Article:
The younger brother of Islanders’ forward — and former No. 5 overall pick — Ryan Strome, Dylan had a tremendous campaign as Connor McDavid’s running mate in Erie this year, capturing the OHL scoring title with 129 points in 68 games.
At 6-foot-3, 185 pounds, Strome has good size but will need to add bulk to compete at the NHL level, especially in a Western Conference that’s loaded at the center position. In fact, the need for an elite center is what pushed Maloney to select Strome No. 3 overall, even though other teams were pushing hard to trade up to that spot (also worth noting Boston College’s Noah Hanifin was still on the board, a guy some consider to be a franchise defenseman.)
Despite all that, Maloney insisted Strome was the guy.
“Looking at our organization and what we have, it wasn’t only that we really needed what we believe is a really good, skilled, playmaking center that makes others better and who’s won everywhere he’s went,” Maloney said. “So let’s say we pass on that and take a defenseman; how are we going to ever find somebody close to [Strome]?
“We didn’t see it in the draft.”
Oilers GM Peter Chiarelli continued to bolster his goaltending on Monday, acquiring Anders Nilsson from the Blackhawks in exchange for unsigned prospect Liam Coughlin.
Nilsson, 25, is an interesting entity. Picked 62nd overall by the Isles in 2009, he appeared in 23 games for New York over three seasons before signing with KHL team AK Bars Kazan last summer. A few months later, the Isles traded Nilsson’s rights — he was an RFA upon leaving for Russia — as part of the deal that saw Nick Leddy head to Long Island.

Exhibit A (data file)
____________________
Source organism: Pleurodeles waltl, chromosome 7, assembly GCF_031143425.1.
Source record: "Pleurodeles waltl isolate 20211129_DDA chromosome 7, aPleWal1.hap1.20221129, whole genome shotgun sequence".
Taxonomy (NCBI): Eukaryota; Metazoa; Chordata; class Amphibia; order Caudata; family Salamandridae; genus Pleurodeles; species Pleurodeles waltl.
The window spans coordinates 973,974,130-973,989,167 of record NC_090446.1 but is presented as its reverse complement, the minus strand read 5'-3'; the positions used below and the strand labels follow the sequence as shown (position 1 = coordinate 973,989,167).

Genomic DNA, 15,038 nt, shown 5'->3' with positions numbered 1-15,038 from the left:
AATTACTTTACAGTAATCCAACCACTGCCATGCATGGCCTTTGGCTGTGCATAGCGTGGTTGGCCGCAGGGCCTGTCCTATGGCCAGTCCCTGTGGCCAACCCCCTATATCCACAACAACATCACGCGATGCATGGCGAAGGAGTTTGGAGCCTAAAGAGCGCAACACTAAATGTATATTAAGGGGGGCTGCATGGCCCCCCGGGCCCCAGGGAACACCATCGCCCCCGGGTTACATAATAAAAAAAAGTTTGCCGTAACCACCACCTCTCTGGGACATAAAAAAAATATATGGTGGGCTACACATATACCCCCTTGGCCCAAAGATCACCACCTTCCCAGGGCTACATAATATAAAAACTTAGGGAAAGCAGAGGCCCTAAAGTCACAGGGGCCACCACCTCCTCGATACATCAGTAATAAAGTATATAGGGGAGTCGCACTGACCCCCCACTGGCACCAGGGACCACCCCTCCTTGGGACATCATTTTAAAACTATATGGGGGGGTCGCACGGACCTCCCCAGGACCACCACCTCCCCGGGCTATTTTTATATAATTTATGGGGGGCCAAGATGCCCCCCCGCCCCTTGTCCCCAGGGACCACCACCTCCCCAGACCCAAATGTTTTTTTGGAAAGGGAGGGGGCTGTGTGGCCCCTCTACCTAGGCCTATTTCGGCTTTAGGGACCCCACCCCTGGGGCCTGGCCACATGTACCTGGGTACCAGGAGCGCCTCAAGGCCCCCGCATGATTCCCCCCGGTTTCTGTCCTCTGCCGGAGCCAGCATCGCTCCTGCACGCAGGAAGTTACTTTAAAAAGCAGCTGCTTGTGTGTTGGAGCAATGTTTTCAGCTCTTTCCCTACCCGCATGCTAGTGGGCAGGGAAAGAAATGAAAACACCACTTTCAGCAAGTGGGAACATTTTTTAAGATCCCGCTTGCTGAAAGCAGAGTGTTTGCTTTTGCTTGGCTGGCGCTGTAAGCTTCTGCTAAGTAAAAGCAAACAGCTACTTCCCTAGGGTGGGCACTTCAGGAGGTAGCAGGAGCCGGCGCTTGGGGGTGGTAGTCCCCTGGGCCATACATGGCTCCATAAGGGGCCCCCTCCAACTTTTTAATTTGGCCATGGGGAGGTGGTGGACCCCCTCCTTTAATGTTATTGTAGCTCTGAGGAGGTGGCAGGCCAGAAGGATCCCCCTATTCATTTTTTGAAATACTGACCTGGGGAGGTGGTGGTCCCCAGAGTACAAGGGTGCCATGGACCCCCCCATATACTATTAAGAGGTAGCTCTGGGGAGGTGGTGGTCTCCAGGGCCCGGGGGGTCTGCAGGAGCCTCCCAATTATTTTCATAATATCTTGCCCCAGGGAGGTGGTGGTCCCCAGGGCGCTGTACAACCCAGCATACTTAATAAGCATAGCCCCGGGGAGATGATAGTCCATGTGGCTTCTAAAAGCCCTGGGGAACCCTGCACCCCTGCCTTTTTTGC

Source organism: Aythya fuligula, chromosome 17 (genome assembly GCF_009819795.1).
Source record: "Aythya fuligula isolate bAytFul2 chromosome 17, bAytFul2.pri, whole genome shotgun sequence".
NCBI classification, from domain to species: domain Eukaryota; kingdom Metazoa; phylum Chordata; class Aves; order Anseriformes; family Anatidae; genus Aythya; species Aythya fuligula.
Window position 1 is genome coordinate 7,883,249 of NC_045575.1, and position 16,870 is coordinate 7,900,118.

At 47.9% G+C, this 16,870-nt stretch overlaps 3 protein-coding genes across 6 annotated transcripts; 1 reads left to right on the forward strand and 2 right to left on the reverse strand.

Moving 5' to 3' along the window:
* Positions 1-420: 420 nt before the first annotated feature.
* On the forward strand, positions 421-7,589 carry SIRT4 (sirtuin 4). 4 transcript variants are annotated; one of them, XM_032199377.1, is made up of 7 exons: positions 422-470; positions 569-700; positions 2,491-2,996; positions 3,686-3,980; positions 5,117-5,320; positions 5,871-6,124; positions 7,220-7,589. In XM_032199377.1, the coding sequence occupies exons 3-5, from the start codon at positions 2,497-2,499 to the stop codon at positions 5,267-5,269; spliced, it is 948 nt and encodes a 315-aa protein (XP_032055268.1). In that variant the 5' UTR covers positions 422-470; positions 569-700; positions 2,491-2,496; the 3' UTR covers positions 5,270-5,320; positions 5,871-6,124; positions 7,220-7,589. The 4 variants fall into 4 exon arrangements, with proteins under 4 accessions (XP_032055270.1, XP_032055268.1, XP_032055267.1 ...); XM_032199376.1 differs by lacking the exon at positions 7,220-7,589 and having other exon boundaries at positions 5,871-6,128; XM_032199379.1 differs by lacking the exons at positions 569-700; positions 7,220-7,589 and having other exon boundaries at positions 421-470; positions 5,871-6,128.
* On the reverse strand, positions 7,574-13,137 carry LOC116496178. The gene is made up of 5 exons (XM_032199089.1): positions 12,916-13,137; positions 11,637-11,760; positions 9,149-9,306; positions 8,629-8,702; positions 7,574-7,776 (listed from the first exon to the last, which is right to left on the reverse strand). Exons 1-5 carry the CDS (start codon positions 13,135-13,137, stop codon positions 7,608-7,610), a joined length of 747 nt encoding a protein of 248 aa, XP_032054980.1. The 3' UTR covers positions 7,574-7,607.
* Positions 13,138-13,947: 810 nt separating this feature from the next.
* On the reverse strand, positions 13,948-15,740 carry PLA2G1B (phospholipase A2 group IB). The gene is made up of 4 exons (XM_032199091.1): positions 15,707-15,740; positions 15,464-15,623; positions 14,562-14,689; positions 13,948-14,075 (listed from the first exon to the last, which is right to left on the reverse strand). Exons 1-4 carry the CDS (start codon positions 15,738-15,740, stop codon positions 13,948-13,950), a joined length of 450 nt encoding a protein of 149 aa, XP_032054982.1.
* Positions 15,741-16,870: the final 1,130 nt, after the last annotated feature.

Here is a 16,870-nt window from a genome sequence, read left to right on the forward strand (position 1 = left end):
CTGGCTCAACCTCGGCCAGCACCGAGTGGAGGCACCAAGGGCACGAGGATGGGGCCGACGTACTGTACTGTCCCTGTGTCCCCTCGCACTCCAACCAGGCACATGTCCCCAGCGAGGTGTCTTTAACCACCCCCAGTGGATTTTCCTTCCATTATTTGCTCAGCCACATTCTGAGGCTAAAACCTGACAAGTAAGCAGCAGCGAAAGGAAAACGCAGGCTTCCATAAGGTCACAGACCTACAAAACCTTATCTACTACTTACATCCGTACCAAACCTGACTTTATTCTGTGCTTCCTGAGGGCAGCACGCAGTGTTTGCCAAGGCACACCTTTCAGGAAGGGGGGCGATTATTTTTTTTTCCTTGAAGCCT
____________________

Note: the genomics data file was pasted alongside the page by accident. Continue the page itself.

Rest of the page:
In Russia, Nilsson resurrected his stock by going 20-9-8 with a 1.71 GAA and .936 save percentage. He also played for Team Sweden at the 2015 Worlds, splitting time with Jhonas Enroth.
At 6-foot-5, Nilsson cuts an imposing figure in goal and it’ll be curious to see where he lands on the Edmonton depth chart. Chiarelli went out and acquired Cam Talbot from the Rangers at the draft, and already had Ben Scrivens in the fold. One has to think Scrivens could be in direct competition for the No. 2 gig with Nilsson, assuming Talbot enters the season as the Oilers’ starter.
The Philadelphia Flyers added a depth forward today, signing Colin McDonald to a one-year, two-way contract.
From the press release:
McDonald, 30 (9/30/1984), comes to the Flyers from the New York Islanders organization, where he played the last three seasons. He split the 2014-15 season between the Islanders and their American Hockey League affiliate, the Bridgeport Sound Tigers. He recorded two goals and six assists for eight points in 18 NHL games, and posted 14 goals and 21 assists for 35 points in 40 AHL games.
McDonald has appeared in 140 career NHL games with the Islanders, Pittsburgh and Edmonton, during which time he has scored 18 goals and added 26 assists for 44 points.
Related: Isles place McDonald on waivers